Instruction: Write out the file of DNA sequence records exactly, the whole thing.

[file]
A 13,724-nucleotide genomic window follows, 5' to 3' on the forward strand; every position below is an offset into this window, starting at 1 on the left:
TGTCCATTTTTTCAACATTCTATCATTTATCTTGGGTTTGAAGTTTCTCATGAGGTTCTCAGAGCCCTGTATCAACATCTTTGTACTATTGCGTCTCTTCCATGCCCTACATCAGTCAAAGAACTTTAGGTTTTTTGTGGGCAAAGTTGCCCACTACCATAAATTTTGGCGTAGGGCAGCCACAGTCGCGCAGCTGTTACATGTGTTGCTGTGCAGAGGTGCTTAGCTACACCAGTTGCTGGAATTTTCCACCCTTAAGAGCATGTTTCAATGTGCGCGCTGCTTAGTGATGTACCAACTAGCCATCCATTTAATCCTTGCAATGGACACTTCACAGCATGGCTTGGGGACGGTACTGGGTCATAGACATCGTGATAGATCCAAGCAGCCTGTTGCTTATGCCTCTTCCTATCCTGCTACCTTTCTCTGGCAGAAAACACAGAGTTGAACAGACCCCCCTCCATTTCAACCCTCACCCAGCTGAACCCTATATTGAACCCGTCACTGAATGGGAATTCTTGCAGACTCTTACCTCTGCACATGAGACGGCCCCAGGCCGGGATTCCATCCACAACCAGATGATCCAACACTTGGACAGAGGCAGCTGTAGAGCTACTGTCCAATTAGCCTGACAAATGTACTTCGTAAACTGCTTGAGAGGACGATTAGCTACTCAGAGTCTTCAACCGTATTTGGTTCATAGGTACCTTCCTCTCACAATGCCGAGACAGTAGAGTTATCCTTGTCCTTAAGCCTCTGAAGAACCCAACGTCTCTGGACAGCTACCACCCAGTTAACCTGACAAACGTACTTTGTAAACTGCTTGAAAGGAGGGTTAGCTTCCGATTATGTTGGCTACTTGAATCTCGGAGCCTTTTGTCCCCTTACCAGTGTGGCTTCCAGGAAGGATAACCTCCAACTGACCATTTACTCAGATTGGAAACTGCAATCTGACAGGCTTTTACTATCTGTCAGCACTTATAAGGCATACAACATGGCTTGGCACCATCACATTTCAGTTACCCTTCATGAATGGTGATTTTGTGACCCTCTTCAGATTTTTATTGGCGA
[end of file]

A 13,724-nucleotide genomic window follows, 5' to 3' on the forward strand; every position below is an offset into this window, starting at 1 on the left:
TGTCCATTTTTTCAACATTCTATCATTTATCTTGGGTTTGAAGTTTCTCATGAGGTTCTCAGAGCCCTGTATCAACATCTTTGTACTATTGCGTCTCTTCCATGCCCTACATCAGTCAAAGAACTTTAGGTTTTTTGTGGGCAAAGTTGCCCACTACCATAAATTTTGGCGTAGGGCAGCCACAGTCGCGCAGCTGTTACATGTGTTGCTGTGCAGAGGTGCTTAGCTACACCAGTTGCTGGAATTTTCCACCCTTAAGAGCATGTTTCAATGTGCGCGCTGCTTAGTGATGTACCAACTAGCCATCCATTTAATCCTTGCAATGGACACTTCACAGCATGGCTTGGGGACGGTACTGGGTCATAGACATCGTGATAGATCCAAGCAGCCTGTTGCTTATGCCTCTTCCTATCCTGCTACCTTTCTCTGGCAGAAAACACAGAGTTGAACAGACCCCCCTCCATTTCAACCCTCACCCAGCTGAACCCTATATTGAACCCGTCACTGAATGGGAATTCTTGCAGACTCTTACCTCTGCACATGAGACGGCCCCAGGCCGGGATTCCATCCACAACCAGATGATCCAACACTTGGACAGAGGCAGCTGTAGAGCTACTGTCCAATTAGCCTGACAAATGTACTTCGTAAACTGCTTGAGAGGACGATTAGCTACTCAGAGTCTTCAACCGTATTTGGTTCATAGGTACCTTCCTCTCACAATGCCGAGACAGTAGAGTTATCCTTGTCCTTAAGCCTCTGAAGAACCCAACGTCTCTGGACAGCTACCACCCAGTTAACCTGACAAACGTACTTTGTAAACTGCTTGAAAGGAGGGTTAGCTTCCGATTATGTTGGCTACTTGAATCTCGGAGCCTTTTGTCCCCTTACCAGTGTGGCTTCCAGGAAGGATAACCTCCAACTGACCATTTACTCAGATTGGAAACTGCAATCTGACAGGCTTTTACTATCTGTCAGCACTTATAAGGCATACAACATGGCTTGGCACCATCACATTTCAGTTACCCTTCATGAATGGTGATTTTGTGACCCTCTTCAGATTTTTATTGGCGA